Standardization of a non-invasive methodology to measure cortisol in hair of beef cattle.

Moya, D., Schwartzkopf-Genswein, K.S.G., and Veira, D.M. (2013). "Standardization of a non-invasive methodology to measure cortisol in hair of beef cattle.", Livestock Science, 158(1-3), pp. 138-144. doi : 10.1016/j.livsci.2013.10.007  Access to full text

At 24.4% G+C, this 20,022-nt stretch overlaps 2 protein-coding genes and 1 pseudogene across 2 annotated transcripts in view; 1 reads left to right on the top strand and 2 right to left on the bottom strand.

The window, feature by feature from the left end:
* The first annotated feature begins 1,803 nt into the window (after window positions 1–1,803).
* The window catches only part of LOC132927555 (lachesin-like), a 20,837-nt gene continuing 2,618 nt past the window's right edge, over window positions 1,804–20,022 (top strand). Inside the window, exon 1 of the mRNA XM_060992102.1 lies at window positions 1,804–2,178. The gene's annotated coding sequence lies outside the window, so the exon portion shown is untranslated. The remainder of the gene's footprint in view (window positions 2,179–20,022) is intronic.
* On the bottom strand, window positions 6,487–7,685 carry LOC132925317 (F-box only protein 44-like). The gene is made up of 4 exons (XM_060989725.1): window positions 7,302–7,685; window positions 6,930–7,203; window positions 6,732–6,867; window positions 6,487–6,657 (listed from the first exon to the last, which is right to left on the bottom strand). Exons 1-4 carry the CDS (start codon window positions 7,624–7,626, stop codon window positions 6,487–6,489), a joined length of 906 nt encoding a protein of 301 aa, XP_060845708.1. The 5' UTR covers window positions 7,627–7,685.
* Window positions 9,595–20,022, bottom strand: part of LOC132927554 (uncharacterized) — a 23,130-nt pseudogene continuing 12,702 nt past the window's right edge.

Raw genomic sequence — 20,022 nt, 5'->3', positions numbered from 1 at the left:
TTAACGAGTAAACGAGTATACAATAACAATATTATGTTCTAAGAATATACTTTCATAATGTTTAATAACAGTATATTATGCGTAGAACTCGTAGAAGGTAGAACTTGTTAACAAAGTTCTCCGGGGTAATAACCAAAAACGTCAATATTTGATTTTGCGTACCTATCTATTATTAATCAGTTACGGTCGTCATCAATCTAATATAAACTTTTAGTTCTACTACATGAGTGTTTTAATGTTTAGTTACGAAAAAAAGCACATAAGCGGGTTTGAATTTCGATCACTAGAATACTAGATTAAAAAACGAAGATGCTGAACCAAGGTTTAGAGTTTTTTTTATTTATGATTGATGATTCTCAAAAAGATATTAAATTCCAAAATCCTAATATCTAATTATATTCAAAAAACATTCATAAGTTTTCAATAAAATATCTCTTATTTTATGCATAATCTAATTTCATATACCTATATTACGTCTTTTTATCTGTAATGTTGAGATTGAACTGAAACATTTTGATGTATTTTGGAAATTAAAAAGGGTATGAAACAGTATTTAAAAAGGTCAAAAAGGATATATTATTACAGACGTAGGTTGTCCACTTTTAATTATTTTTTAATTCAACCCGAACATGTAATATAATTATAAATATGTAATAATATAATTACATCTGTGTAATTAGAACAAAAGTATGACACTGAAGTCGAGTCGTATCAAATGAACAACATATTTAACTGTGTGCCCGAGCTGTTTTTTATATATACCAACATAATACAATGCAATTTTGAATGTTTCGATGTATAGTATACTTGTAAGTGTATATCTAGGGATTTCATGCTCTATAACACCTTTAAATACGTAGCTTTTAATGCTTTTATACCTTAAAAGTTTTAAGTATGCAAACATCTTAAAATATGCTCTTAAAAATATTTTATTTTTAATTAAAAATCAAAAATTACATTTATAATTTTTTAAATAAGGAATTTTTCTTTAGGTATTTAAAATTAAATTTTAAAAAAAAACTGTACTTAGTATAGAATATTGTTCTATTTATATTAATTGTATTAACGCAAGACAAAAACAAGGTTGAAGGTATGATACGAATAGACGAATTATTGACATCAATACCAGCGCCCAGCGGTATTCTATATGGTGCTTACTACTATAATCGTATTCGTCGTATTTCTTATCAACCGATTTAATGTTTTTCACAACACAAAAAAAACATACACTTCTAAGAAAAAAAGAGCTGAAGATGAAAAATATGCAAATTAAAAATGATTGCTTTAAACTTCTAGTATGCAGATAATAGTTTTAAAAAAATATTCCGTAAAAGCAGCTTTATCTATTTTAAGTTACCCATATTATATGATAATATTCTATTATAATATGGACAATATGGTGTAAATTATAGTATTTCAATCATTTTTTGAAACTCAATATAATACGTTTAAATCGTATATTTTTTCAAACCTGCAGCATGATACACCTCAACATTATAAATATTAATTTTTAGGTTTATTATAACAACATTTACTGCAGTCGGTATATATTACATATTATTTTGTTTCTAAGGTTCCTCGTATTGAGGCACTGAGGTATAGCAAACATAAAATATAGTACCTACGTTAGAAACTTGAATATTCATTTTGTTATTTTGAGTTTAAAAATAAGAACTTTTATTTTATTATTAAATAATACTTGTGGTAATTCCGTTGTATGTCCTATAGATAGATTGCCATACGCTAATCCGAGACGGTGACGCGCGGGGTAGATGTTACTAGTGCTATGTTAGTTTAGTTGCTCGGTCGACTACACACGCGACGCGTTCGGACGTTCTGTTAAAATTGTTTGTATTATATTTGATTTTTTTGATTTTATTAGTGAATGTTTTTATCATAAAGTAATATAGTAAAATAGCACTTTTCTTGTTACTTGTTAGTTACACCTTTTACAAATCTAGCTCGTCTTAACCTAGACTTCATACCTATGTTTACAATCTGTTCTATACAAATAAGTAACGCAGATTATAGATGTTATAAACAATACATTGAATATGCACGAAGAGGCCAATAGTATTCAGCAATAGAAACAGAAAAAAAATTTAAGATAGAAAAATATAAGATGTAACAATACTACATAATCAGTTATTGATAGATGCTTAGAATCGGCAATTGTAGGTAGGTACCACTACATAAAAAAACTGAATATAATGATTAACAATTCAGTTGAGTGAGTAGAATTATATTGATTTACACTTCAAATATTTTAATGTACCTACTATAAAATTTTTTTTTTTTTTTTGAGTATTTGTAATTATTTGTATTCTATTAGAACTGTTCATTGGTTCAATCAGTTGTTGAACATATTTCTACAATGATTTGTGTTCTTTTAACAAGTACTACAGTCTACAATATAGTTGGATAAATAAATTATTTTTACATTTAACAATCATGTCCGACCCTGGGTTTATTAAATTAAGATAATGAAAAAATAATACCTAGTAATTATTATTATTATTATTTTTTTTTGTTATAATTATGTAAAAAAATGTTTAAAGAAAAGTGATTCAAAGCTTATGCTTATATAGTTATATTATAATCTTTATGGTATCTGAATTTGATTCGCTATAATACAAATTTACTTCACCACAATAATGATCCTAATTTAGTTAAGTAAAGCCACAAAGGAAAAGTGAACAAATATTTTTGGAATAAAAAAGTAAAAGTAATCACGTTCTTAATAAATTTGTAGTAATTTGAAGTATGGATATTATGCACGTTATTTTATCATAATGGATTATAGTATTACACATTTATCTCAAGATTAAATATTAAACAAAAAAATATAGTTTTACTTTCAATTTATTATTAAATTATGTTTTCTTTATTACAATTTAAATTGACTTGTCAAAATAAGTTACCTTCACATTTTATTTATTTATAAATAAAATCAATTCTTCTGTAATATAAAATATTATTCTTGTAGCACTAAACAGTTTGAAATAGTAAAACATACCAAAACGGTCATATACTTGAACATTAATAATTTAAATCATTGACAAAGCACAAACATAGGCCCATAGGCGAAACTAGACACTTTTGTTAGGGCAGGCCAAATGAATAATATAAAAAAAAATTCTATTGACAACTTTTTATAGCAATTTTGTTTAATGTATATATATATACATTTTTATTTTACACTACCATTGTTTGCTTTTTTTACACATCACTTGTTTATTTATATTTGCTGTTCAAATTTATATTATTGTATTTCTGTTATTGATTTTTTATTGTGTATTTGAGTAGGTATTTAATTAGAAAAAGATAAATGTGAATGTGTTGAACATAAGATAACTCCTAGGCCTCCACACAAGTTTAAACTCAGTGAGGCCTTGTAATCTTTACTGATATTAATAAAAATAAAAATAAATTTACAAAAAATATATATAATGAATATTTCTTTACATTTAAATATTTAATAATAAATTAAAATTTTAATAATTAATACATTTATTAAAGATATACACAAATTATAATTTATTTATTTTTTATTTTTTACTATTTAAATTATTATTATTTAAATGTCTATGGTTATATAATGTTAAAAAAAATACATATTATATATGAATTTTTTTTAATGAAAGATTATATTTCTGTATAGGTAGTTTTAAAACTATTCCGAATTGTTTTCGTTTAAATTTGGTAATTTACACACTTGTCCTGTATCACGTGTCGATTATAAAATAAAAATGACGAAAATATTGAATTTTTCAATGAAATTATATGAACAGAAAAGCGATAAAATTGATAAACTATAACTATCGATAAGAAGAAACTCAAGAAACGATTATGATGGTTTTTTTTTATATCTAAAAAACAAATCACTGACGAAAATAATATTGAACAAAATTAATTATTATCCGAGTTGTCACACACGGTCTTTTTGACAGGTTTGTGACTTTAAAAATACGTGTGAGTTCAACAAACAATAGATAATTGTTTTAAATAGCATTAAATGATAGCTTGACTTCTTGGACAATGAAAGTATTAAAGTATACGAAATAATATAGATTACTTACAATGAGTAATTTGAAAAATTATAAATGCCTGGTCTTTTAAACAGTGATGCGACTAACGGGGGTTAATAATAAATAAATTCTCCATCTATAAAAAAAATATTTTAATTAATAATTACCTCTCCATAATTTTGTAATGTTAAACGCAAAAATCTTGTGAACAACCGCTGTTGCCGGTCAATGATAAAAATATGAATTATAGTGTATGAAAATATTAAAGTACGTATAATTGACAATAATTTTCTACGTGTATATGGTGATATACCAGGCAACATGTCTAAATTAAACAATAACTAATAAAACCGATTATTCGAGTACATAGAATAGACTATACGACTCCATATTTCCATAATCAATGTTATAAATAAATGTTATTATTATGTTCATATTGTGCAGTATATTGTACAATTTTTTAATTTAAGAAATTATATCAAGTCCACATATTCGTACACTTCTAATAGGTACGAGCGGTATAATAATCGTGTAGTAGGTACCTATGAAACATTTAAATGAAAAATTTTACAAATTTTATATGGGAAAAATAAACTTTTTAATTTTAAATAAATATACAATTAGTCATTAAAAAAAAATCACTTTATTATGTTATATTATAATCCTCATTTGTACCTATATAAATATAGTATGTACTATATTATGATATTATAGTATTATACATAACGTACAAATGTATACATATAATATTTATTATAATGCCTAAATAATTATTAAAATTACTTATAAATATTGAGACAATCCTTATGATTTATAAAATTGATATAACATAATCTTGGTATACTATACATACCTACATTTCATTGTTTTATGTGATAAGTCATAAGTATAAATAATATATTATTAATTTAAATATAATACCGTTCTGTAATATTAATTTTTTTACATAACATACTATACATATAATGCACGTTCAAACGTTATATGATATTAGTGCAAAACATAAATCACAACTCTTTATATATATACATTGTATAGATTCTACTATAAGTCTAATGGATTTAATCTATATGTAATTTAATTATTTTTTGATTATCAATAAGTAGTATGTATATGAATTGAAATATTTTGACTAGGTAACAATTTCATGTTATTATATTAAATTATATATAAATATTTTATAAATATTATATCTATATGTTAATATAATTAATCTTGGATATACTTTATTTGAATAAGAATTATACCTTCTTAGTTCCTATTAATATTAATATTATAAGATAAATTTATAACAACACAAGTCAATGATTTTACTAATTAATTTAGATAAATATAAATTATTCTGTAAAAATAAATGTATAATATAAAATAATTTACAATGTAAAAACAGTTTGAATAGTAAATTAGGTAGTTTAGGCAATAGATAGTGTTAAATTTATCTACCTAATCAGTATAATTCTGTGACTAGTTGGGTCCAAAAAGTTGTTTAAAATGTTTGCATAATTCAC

A study was conducted to (a) determine if beef cattle hair contains cortisol at measurable concentrations, and (b) identify the effect of hair location and collection method on hair cortisol concentrations. Hair samples (0.5 g) from the head, neck, shoulder, hip, and switch were collected from twelve Angus cross bulls (313.1±14.7 kg BW) using two sampling methods: plucking, to ensure collection of the hair follicles; and clipping, using an electric razor to ensure collection of the hair as close as possible to the skin. After two washings with isopropanol, hair samples were ground with a ball mill for 5 min at 22 Hz, sonicated with methanol for 30 min, and incubated on a shaker for 18 h, at 50 °C and 100 rpm. The supernatant was pipetted off and evaporated in a block heater, at 45 °C under a stream of nitrogen. Samples were reconstituted with phosphate buffered saline before quantification of cortisol with a competitive immunoassay. The described method was successful in detecting cortisol in all the hair samples, with concentrations ranging from 0.30 to 5.31 pg/mg. The intra-assay coefficient of variation (CV) ranged from 3.6% to 6.0%, while the inter-assay CV ranged from 5.4% to 11.2%. The cortisol concentration was greater (P<0.05) in the hair from the tail (1.99±0.189 pg/mg) compared with the head and the shoulder (1.14 and 0.82±0.189 pg/mg, respectively), and in the hair from the neck and the hip (1.50 and 1.59±0.189 pg/mg, respectively) compared with the shoulder (0.82±0.189 pg/mg). Cortisol concentration was greater (P<0.01) in hair samples collected by clipping (2.35±0.176 pg/mg) than by plucking (1.75±0.176 pg/mg). There was a day×location interaction (P=0.01), where the hair from the head, neck and shoulder had a lower cortisol concentration at d 28 than at d 1 of the experiment. Data show a significant positive association between cortisol concentration in saliva samples and its level in hair from the hip (r=0.52) and the tail (r=0.63). There was also a trend for a positive association between fecal glucocorticoid metabolites and cortisol concentration in the hair from the neck and the tail (r=0.46 and 0.47, respectively). Results indicate that hair can be used as matrix to measure cortisol levels in beef cattle. Clipping hair from the tail seems to be the most suitable way for measuring cortisol concentration in hair.

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